|Publication number||US4450785 A|
|Application number||US 06/474,275|
|Publication date||May 29, 1984|
|Filing date||Mar 17, 1983|
|Priority date||Feb 15, 1980|
|Also published as||DE3005678A1, DE3005678C2, EP0034277A2, EP0034277A3, EP0034277B1, US4430359|
|Publication number||06474275, 474275, US 4450785 A, US 4450785A, US-A-4450785, US4450785 A, US4450785A|
|Inventors||Roland A. Meisner|
|Original Assignee||Basf Farben +Fasern Ag|
|Export Citation||BiBTeX, EndNote, RefMan|
|Patent Citations (7), Referenced by (24), Classifications (15), Legal Events (4)|
|External Links: USPTO, USPTO Assignment, Espacenet|
This application is a continuation of application Ser. No. 234,193, filed 2/13/81, abandoned.
The invention relates to a process for electrostatically coating objects by means of electrostatically charged powder grains and feeding a mixture of powder and air into a spray bell, fanning out the flow of the powder-air mixture and flinging the powder particles off the spray head, and conveying the powder particles onto the object to be treated by applying an electric field between the spray bell and the object.
Numerous processes and means for electrostatically coating objects with a powder are known. Thus there are spray systems wherein the powders are fed by means of compressed air as a mixture of air and powders. This mixture of powder and air is fanned out by means of an inhomogeneity (impact body), then it is moved in part by the residual momentum of the powder grain, in part by the electric forces which act on a charged powder grain in an electric field, to the object to be coated. The charging of the powder grain is implemented either within the spray system or outside it.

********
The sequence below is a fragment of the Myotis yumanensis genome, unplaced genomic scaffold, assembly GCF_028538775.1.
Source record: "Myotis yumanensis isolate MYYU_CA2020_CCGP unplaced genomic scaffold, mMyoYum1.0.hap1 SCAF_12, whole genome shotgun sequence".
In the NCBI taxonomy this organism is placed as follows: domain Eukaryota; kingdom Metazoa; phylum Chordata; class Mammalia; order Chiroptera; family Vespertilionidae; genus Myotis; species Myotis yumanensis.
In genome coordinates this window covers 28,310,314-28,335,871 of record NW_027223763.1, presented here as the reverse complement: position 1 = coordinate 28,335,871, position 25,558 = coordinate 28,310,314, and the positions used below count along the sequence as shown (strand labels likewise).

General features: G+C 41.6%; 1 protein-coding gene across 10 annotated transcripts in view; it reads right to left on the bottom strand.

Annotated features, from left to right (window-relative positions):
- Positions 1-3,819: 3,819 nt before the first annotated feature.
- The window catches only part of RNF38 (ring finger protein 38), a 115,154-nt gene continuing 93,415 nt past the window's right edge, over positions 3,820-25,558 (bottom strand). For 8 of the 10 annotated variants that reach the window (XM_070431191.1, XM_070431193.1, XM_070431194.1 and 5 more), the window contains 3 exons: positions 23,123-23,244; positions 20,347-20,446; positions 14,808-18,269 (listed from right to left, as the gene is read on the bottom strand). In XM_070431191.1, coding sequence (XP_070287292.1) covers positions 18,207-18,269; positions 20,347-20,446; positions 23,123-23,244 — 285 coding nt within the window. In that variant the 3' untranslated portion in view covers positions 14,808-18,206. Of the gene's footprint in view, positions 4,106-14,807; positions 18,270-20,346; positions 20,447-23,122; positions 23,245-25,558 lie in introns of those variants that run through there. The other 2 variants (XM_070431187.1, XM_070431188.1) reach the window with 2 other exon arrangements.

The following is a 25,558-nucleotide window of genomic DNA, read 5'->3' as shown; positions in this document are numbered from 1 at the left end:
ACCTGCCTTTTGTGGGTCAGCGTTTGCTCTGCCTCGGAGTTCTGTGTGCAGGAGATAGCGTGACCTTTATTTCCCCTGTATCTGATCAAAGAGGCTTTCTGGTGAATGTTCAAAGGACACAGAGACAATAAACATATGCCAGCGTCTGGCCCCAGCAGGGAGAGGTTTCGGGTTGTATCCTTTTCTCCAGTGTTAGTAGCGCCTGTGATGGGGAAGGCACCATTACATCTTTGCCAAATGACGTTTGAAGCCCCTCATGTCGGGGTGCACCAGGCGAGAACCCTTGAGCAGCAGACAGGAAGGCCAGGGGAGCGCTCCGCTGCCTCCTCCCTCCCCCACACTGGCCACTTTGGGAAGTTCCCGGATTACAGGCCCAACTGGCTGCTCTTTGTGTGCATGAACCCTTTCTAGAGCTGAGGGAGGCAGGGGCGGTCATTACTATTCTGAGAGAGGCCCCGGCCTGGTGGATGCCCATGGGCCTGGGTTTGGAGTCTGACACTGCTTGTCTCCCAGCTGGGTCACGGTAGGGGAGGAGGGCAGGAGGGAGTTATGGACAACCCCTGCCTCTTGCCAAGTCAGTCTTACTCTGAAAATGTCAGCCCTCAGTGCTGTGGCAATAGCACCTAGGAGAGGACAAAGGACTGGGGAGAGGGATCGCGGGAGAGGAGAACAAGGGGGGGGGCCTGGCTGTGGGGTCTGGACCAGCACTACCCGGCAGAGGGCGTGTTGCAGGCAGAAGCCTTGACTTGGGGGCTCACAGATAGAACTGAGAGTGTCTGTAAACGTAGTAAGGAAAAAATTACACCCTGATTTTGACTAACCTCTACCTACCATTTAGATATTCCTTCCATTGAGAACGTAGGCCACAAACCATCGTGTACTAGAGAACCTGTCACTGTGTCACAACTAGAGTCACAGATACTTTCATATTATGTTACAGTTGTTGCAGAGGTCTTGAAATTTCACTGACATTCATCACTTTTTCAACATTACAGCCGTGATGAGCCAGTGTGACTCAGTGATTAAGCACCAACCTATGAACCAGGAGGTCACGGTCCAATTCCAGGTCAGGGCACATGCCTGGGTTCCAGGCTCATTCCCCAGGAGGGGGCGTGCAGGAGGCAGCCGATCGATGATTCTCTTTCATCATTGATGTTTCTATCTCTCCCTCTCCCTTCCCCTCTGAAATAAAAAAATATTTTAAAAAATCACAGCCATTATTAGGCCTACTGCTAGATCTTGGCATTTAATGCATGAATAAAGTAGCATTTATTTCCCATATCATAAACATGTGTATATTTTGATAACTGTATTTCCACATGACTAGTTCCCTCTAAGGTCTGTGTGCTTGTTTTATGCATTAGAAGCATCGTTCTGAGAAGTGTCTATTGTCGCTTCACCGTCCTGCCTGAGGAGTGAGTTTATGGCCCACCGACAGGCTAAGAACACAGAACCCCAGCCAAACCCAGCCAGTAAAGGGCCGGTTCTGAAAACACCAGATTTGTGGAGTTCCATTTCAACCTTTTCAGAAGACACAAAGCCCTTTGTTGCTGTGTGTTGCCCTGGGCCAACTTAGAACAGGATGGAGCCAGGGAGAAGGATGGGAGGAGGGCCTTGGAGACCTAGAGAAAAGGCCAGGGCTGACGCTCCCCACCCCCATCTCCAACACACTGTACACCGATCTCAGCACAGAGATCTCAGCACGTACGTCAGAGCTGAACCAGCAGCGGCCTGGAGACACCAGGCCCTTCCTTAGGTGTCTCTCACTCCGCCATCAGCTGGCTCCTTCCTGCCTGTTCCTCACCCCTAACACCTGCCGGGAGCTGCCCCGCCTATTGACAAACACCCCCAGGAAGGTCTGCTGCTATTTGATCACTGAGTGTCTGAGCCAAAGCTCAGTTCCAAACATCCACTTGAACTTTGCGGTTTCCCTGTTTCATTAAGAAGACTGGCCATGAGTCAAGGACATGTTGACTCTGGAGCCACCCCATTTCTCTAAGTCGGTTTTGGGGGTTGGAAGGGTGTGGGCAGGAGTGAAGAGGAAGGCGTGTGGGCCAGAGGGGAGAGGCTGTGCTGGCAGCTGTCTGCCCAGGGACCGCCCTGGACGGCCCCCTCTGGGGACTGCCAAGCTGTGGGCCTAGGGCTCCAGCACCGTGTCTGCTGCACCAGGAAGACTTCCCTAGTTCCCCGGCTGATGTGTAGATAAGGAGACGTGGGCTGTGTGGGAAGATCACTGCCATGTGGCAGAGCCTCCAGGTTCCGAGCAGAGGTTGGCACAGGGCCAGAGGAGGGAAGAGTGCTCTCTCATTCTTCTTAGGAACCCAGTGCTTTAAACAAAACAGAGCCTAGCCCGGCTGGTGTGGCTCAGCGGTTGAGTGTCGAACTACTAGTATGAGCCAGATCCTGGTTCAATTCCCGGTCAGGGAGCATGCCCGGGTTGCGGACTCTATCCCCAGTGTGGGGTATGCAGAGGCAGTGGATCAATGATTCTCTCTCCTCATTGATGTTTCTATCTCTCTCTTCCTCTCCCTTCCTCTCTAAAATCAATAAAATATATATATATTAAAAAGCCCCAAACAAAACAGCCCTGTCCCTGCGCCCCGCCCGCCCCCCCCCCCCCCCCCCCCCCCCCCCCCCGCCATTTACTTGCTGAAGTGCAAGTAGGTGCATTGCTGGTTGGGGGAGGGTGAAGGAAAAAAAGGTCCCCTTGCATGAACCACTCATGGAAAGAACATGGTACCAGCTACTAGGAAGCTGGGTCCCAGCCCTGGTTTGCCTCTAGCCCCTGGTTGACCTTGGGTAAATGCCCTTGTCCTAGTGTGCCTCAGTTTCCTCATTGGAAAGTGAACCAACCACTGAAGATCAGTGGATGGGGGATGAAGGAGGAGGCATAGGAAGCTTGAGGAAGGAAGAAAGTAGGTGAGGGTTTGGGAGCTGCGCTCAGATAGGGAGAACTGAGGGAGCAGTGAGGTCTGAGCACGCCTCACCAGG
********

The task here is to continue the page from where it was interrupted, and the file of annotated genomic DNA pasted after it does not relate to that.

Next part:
Moreover systems are known, in which a spin is imparted to the mixture of air and powder while still within the spray system. After the flow of particles leaves the spray system, this spin then fans out said flow.
A powder spray disk is known for use in special cases, for which a fluidized flow of powder is incident at given angles on a rotating nearly vertical disk with bucket-shaped offsets, said flow then being flung off radially due to centrifugal force. The charging and the transportation of the particles to the object then is carried out in known manner. The drawback of this method is essentially its restricted applicability.
The drawbacks of the known methods are in the lack of process controllability, in the undefined frictional charging due to high speeds, and in the high susceptibility to wear and possibly sintering tendency.